Biodiversity and Conservation

, Volume 17, Issue 14, pp 3551–3558 | Cite as

Cultivation of genetically modified organisms: resource needs for monitoring adverse effects on biodiversity

  • Dirk S. SchmellerEmail author
  • Klaus Henle
Original Paper


Genetically modified organisms (GMO) in non-European countries are introduced into the agro-environment on large scale with little knowledge of adverse effects on biodiversity. In the European Union (EU) possible effects of GMOs on biodiversity have to be accurately and precisely monitored. Monitoring biodiversity with a high precision is expensive and may only be achieved in close cooperation between GMO monitoring and general biodiversity monitoring. The EuMon project sampled metadata on biodiversity monitoring in Europe. Basing on the metadata, we estimated resource needs for biodiversity monitoring as needed for detecting potential adverse effects of GMOs on biodiversity. On average the analyzed schemes with a potential to detect at least a 5% change of biodiversity monitor 242.6 ± 105.4 sites at 322.6 ± 172.1 person days employing 63 ± 23 persons per year. The time invested in monitoring, given as person days, however, differed greatly between schemes and species groups, so that real manpower might be considerably higher.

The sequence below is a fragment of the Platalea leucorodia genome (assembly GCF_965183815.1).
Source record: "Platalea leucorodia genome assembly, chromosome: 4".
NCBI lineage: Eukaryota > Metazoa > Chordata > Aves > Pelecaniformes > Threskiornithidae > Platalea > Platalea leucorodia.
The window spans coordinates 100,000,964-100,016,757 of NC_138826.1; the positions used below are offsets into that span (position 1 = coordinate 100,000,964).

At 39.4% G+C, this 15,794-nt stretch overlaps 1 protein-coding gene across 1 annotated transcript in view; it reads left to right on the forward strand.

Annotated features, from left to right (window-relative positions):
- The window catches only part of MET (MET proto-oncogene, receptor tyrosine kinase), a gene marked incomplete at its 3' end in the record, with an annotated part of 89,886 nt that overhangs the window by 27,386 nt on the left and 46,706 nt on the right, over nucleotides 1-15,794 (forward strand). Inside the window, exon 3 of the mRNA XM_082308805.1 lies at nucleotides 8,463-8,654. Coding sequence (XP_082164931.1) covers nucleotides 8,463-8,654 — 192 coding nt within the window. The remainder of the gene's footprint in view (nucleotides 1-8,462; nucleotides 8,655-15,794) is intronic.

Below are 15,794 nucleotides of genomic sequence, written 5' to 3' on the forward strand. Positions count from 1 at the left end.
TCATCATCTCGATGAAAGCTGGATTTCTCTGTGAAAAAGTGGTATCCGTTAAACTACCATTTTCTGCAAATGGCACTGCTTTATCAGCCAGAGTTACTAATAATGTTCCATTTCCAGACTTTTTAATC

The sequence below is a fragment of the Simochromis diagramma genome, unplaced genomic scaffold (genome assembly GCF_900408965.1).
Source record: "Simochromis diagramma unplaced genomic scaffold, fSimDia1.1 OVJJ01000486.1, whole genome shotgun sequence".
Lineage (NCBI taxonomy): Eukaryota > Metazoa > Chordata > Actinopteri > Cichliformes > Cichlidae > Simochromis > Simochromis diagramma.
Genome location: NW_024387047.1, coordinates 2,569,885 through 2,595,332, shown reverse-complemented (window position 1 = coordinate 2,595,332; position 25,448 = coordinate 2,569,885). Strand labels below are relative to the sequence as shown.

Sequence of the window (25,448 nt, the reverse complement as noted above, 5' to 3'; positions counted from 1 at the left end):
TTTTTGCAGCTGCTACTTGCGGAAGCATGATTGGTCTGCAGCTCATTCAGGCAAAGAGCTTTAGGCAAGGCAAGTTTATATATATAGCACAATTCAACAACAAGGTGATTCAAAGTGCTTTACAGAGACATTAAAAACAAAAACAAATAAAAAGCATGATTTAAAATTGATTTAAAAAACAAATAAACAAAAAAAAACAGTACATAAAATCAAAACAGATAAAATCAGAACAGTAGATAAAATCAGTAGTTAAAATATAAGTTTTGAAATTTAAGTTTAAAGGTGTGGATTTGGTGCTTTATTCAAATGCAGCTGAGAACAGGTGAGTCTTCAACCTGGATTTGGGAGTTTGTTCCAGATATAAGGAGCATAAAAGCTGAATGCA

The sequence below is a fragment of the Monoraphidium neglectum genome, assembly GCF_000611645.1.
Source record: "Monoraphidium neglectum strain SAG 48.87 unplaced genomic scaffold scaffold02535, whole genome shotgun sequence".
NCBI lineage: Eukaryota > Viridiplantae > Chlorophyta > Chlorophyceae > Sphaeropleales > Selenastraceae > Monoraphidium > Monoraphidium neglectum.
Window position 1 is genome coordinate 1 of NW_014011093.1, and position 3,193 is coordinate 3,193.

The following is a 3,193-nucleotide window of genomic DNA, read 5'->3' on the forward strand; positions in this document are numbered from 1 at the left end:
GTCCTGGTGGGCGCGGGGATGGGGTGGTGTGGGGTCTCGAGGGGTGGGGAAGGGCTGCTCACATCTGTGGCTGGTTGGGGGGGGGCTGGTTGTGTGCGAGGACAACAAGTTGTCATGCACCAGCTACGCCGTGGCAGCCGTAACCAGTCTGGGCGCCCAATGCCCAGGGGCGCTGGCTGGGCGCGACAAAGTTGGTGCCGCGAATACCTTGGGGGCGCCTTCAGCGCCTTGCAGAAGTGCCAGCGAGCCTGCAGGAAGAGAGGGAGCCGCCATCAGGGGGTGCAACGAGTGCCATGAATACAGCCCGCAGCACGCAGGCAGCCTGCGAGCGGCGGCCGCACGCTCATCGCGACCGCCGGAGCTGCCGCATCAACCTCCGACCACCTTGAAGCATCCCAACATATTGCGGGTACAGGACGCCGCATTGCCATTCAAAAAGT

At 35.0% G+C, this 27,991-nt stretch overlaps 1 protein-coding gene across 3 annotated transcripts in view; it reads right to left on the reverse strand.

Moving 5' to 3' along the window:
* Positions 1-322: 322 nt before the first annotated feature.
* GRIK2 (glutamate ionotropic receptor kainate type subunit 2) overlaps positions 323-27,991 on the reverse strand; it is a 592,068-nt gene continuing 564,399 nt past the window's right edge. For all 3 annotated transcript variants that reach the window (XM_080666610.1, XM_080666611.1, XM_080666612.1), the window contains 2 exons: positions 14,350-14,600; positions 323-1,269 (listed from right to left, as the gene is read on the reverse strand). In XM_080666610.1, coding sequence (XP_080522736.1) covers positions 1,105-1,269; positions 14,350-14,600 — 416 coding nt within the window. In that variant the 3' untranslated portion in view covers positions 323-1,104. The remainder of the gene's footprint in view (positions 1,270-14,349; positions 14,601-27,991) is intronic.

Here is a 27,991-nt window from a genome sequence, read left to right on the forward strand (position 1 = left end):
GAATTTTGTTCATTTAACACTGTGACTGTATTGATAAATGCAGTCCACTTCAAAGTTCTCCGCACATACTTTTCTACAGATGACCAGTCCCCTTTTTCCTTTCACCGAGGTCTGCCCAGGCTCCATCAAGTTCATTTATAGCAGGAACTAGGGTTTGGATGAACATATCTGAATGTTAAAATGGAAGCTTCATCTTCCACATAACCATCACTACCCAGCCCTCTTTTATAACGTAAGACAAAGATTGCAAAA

Biodiversity monitoring Genetically modified organisms Costs Manpower GMO monitoring 



The EuMon-Project was financed within the 6th Framework of the European Union (project no. 6364). We also would like to thank our project partners for many years of good collaboration, Amy Ritter for revising the language, and Frieder Graef for helpful comments and discussions.


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Copyright information

© Springer Science+Business Media B.V. 2008

Authors and Affiliations

  1. 1.Department of Conservation BiologyUFZ—Helmholtz Centre for Environmental ResearchLeipzigGermany
  2. 2.Station d’Ecologie Expérimentale du CNRS à MoulisSaint GironsFrance

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